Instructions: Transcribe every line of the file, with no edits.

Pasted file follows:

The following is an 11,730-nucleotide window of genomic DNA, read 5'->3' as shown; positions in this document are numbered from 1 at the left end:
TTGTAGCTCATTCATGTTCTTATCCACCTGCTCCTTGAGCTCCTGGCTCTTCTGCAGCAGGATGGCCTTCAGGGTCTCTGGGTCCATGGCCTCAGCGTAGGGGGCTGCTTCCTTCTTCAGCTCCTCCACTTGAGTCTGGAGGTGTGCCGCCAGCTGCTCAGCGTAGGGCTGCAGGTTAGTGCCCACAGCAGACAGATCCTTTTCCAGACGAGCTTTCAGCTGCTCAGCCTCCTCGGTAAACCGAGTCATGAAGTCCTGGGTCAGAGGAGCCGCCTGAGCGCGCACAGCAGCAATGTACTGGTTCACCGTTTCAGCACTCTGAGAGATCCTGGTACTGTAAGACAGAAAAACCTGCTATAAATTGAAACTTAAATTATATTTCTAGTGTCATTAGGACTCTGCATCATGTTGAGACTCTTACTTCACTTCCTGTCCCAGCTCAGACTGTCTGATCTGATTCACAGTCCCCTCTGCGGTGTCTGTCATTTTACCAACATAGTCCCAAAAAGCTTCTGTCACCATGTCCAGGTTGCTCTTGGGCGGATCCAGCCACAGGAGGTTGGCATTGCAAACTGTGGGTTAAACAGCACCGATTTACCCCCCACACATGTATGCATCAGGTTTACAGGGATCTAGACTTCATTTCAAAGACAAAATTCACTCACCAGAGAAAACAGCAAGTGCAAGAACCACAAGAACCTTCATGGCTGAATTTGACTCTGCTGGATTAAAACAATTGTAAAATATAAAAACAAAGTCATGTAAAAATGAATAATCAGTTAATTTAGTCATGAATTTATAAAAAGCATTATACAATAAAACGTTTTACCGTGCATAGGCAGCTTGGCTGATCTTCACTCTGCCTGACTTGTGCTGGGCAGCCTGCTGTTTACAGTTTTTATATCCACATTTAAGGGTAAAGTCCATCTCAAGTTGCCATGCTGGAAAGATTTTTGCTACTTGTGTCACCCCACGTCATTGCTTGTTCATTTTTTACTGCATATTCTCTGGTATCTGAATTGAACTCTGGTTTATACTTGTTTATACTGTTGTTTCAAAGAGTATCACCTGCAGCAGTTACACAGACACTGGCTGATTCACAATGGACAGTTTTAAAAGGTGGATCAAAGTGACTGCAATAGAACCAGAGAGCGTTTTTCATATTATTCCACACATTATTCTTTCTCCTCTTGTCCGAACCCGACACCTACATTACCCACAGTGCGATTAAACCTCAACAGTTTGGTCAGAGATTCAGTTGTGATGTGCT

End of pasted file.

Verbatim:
The following is an 11,730-nucleotide window of genomic DNA, read 5'->3' as shown; positions in this document are numbered from 1 at the left end:
TTGTAGCTCATTCATGTTCTTATCCACCTGCTCCTTGAGCTCCTGGCTCTTCTGCAGCAGGATGGCCTTCAGGGTCTCTGGGTCCATGGCCTCAGCGTAGGGGGCTGCTTCCTTCTTCAGCTCCTCCACTTGAGTCTGGAGGTGTGCCGCCAGCTGCTCAGCGTAGGGCTGCAGGTTAGTGCCCACAGCAGACAGATCCTTTTCCAGACGAGCTTTCAGCTGCTCAGCCTCCTCGGTAAACCGAGTCATGAAGTCCTGGGTCAGAGGAGCCGCCTGAGCGCGCACAGCAGCAATGTACTGGTTCACCGTTTCAGCACTCTGAGAGATCCTGGTACTGTAAGACAGAAAAACCTGCTATAAATTGAAACTTAAATTATATTTCTAGTGTCATTAGGACTCTGCATCATGTTGAGACTCTTACTTCACTTCCTGTCCCAGCTCAGACTGTCTGATCTGATTCACAGTCCCCTCTGCGGTGTCTGTCATTTTACCAACATAGTCCCAAAAAGCTTCTGTCACCATGTCCAGGTTGCTCTTGGGCGGATCCAGCCACAGGAGGTTGGCATTGCAAACTGTGGGTTAAACAGCACCGATTTACCCCCCACACATGTATGCATCAGGTTTACAGGGATCTAGACTTCATTTCAAAGACAAAATTCACTCACCAGAGAAAACAGCAAGTGCAAGAACCACAAGAACCTTCATGGCTGAATTTGACTCTGCTGGATTAAAACAATTGTAAAATATAAAAACAAAGTCATGTAAAAATGAATAATCAGTTAATTTAGTCATGAATTTATAAAAAGCATTATACAATAAAACGTTTTACCGTGCATAGGCAGCTTGGCTGATCTTCACTCTGCCTGACTTGTGCTGGGCAGCCTGCTGTTTACAGTTTTTATATCCACATTTAAGGGTAAAGTCCATCTCAAGTTGCCATGCTGGAAAGATTTTTGCTACTTGTGTCACCCCACGTCATTGCTTGTTCATTTTTTACTGCATATTCTCTGGTATCTGAATTGAACTCTGGTTTATACTTGTTTATACTGTTGTTTCAAAGAGTATCACCTGCAGCAGTTACACAGACACTGGCTGATTCACAATGGACAGTTTTAAAAGGTGGATCAAAGTGACTGCAATAGAACCAGAGAGCGTTTTTCATATTATTCCACACATTATTCTTTCTCCTCTTGTCCGAACCCGACACCTACATTACCCACAGTGCGATTAAACCTCAACAGTTTGGTCAGAGATTCAGTTGTGATGTGCT